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Abbott, Gillard face angry public

Julia Gillard and Tony Abbott have been confronted in public by critics as they continued their election-campaign-style pitch to the nation on action against climate change.

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The opposition leader started Wednesday morning with his family at the fish markets in the Greens-held seat of Melbourne, as the first poll taken after the release of the government’s climate package on Sunday showed almost two-thirds of people want a fresh election.

The Galaxy poll also showed that 68 per cent of voters believe the carbon tax will leave them worse off, while 80 per cent said the package would have no impact on the environment and two-thirds of voters said it would be economically bad.

But at a community forum later in the Labor seat of Isaacs, Mr Abbott was confronted by a Greens voter who argued the government’s plan would pump more money into renewable energy and cutting emissions than the coalition’s “direct action” policy.

Mr Abbott continued his theme of the carbon tax pushing up the cost of living and exporting jobs to Australia’s trade competitors. And he seized on the opinion poll to repeat his call for an early election to test Labor’s mandate on the carbon tax, which before the August 2010 election Ms Gillard had publicly ruled out.

“Every time prices go up, people will think carbon tax,” Mr Abbott said, forecasting public opinion over the next two years.

“Every time the government does something that they think is sneaky, they’ll think carbon tax.”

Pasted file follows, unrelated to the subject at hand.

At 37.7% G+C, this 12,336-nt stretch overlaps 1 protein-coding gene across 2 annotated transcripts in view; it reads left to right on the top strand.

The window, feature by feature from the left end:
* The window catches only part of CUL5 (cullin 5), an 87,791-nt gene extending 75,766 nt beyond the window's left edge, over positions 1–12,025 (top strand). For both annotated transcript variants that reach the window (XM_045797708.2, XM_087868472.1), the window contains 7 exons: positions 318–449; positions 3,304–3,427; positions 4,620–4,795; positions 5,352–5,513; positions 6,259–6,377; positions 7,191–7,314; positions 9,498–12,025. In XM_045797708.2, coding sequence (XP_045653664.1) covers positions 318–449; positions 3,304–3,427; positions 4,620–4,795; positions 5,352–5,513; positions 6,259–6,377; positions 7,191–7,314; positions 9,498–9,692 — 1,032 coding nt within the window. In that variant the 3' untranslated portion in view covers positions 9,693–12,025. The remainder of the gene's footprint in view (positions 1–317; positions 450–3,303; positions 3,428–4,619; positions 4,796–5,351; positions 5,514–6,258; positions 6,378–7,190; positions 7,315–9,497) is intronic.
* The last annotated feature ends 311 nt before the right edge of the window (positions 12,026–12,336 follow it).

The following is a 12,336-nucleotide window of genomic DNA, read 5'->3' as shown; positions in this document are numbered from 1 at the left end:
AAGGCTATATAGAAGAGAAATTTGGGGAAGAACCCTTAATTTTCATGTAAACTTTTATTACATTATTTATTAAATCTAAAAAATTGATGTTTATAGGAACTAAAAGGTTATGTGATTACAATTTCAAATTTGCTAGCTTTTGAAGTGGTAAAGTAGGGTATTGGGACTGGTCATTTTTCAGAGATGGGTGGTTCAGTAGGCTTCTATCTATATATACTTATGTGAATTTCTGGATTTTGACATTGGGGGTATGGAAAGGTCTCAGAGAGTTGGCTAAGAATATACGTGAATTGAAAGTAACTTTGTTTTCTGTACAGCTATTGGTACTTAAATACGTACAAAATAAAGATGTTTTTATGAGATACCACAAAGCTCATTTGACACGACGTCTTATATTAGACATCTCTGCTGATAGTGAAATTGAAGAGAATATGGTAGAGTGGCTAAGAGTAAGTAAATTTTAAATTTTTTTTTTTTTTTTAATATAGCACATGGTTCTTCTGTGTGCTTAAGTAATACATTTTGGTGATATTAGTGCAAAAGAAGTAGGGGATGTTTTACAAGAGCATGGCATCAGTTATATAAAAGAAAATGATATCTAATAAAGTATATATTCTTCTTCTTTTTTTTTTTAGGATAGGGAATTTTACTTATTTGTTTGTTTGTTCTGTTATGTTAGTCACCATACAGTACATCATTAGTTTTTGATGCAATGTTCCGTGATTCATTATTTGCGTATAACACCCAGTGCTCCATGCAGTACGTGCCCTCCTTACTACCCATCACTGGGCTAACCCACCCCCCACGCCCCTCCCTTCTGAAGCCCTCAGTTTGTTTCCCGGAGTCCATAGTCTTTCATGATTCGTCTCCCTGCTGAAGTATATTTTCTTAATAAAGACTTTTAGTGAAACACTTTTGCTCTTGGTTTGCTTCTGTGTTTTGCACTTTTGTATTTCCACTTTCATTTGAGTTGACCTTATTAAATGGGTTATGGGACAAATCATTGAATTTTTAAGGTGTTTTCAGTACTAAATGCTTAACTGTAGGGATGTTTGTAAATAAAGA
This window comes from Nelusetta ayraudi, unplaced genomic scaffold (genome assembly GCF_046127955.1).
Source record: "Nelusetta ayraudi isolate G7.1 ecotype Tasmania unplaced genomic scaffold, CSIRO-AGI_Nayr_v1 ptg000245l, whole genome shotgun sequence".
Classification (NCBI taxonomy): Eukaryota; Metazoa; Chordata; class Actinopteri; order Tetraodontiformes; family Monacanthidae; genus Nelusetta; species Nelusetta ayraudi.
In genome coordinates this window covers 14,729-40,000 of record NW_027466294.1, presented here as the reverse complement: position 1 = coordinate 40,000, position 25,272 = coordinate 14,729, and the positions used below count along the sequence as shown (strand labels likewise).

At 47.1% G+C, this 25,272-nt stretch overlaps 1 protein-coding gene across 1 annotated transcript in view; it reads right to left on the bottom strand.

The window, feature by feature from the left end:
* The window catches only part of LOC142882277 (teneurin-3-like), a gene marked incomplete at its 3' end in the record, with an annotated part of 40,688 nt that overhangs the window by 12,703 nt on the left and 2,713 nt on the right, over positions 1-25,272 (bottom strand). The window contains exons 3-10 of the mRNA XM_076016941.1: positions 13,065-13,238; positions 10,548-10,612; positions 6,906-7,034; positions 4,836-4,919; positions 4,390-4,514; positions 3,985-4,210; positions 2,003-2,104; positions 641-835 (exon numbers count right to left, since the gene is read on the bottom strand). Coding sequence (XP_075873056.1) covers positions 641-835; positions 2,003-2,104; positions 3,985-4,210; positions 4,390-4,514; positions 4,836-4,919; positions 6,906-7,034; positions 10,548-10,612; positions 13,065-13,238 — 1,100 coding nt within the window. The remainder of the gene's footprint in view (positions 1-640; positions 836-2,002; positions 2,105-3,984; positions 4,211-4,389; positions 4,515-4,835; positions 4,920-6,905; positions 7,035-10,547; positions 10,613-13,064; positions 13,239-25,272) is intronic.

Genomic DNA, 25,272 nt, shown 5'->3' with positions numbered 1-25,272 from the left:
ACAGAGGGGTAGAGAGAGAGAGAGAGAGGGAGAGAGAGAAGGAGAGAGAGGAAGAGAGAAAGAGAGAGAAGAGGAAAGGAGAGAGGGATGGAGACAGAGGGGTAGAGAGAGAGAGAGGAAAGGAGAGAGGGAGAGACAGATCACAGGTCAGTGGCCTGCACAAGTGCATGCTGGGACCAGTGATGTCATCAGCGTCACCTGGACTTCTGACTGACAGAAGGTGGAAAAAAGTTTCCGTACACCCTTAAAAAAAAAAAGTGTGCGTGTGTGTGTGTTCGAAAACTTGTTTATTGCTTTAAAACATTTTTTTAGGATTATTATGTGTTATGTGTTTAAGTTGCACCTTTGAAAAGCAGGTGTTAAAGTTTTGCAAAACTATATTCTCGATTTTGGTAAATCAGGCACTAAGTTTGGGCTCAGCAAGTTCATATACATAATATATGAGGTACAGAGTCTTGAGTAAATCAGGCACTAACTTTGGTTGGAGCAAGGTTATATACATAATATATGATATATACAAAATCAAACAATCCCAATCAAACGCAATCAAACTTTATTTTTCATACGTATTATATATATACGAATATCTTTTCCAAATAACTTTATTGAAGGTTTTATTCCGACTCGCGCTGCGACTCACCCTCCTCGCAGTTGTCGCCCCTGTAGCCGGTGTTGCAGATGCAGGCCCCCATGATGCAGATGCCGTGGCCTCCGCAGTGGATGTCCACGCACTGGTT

The prime minister was confronted in Brisbane by a female protester carrying a banner reading “Most incompetent government since Whitlam”, and a woman in a shop who accused her of breaking her word on the carbon tax.

When Ms Gillard tried to explain the package, the woman continued: “I’ve listened to you for months, I’ve watched you in parliament and you’re still lying.”

Ms Gillard earlier said she would not go to an early election as she had given a commitment to run full term to late 2013. “We’ve got to get this done,” the prime minister told ABC Radio, ahead of the visit to the seat of Moreton.

“In 2013, people will have lived under the system, direct experience, real experience … and then they will be able to decide.”

Ms Gillard’s comments came as Treasurer Wayne Swan and the Australian Competition and Consumer Commission (ACCC) sounded a warning to businesses which increased prices unfairly using the carbon tax as an excuse.

The commission will use its powers under the newly-introduced Australian Consumer Law to investigate claims of price gouging and prosecute any business, with the power to impose penalties of up to $1.1 million.

Mr Swan says the $23-a-tonne carbon price, due to operate from July 1, 2012, will only have a 0.7 per cent impact on the cost of living.

“The commission will keep a watchful eye out for any shonky attempts to jack up prices and falsely claim it is related to the carbon price,” he said in Melbourne.

Meanwhile a state-by-state breakdown of the biggest polluters – which will pay the full $23-a-tonne carbon price – shows 135 operate in NSW and the ACT, 110 in Queensland, 85 in Victoria, 75 in Western Australia, 25 in South Australia, 20 in Tasmania and five in the Northern Territory. A further 45 operate in multiple states.

 

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